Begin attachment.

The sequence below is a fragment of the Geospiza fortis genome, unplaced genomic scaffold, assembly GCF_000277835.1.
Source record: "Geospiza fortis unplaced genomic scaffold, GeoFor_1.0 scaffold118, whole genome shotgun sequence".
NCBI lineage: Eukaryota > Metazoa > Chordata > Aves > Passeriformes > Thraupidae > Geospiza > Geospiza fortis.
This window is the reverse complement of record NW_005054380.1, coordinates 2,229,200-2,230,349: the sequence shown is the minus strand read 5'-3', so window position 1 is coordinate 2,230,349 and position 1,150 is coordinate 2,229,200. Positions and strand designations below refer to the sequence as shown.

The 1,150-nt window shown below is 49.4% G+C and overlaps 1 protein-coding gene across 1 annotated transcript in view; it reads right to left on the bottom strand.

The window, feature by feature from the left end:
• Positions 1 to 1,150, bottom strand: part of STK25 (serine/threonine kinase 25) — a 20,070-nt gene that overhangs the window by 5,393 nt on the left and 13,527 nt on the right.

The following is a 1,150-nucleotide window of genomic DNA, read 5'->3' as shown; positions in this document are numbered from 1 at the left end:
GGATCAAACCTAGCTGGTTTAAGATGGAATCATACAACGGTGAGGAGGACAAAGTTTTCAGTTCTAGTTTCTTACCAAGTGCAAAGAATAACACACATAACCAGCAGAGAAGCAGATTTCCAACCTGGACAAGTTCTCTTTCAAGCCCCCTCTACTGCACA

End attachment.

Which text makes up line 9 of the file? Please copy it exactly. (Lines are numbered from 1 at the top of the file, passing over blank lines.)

GGATCAAACCTAGCTGGTTTAAGATGGAATCATACAACGGTGAGGAGGACAAAGTTTTCAGTTCTAGTTTCTTACCAAGTGCAAAGAATAACACACATAACCAGCAGAGAAGCAGATTTCCAACCTGGACAAGTTCTCTTTCAAGCCCCCTCTACTGCACA